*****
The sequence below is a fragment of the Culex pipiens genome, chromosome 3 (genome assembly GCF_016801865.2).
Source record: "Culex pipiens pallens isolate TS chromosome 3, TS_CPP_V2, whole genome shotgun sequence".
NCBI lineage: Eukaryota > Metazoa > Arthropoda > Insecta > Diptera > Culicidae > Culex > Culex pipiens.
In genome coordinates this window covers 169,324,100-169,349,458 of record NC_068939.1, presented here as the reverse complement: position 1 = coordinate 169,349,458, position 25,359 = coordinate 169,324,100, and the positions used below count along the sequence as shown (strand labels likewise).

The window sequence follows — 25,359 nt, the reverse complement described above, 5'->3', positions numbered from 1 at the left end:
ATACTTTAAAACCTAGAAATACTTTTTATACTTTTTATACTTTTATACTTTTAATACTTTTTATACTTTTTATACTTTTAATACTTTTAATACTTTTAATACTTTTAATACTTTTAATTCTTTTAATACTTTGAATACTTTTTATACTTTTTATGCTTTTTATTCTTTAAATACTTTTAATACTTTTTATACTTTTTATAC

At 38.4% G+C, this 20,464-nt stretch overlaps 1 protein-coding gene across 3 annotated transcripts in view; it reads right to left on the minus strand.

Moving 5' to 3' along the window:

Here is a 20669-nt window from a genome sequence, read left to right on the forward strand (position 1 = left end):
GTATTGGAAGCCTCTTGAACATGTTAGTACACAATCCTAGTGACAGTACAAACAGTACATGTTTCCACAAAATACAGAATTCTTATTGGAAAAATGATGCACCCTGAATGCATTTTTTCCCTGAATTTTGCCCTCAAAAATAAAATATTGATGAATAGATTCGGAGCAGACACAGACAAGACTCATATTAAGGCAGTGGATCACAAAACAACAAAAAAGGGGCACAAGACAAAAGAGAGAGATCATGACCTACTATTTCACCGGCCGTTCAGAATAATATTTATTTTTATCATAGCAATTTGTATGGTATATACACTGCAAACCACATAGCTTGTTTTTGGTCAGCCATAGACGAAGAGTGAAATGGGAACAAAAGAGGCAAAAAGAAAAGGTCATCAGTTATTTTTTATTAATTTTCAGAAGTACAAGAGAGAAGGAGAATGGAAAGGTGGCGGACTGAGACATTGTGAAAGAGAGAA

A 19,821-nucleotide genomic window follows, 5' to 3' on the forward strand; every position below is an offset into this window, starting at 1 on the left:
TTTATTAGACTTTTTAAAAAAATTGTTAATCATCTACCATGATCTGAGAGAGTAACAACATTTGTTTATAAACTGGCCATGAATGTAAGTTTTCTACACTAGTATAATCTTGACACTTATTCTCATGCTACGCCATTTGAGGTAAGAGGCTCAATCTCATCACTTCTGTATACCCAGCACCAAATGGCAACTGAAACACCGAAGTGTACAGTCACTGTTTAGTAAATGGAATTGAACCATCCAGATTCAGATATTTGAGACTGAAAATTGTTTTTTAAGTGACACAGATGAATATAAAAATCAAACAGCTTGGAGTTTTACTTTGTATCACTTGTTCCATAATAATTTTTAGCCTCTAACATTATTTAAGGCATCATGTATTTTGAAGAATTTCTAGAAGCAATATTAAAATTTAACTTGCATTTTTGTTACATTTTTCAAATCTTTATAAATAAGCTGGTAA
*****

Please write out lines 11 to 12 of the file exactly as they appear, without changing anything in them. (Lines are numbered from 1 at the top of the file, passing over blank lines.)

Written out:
A 19,821-nucleotide genomic window follows, 5' to 3' on the forward strand; every position below is an offset into this window, starting at 1 on the left:
TTTATTAGACTTTTTAAAAAAATTGTTAATCATCTACCATGATCTGAGAGAGTAACAACATTTGTTTATAAACTGGCCATGAATGTAAGTTTTCTACACTAGTATAATCTTGACACTTATTCTCATGCTACGCCATTTGAGGTAAGAGGCTCAATCTCATCACTTCTGTATACCCAGCACCAAATGGCAACTGAAACACCGAAGTGTACAGTCACTGTTTAGTAAATGGAATTGAACCATCCAGATTCAGATATTTGAGACTGAAAATTGTTTTTTAAGTGACACAGATGAATATAAAAATCAAACAGCTTGGAGTTTTACTTTGTATCACTTGTTCCATAATAATTTTTAGCCTCTAACATTATTTAAGGCATCATGTATTTTGAAGAATTTCTAGAAGCAATATTAAAATTTAACTTGCATTTTTGTTACATTTTTCAAATCTTTATAAATAAGCTGGTAA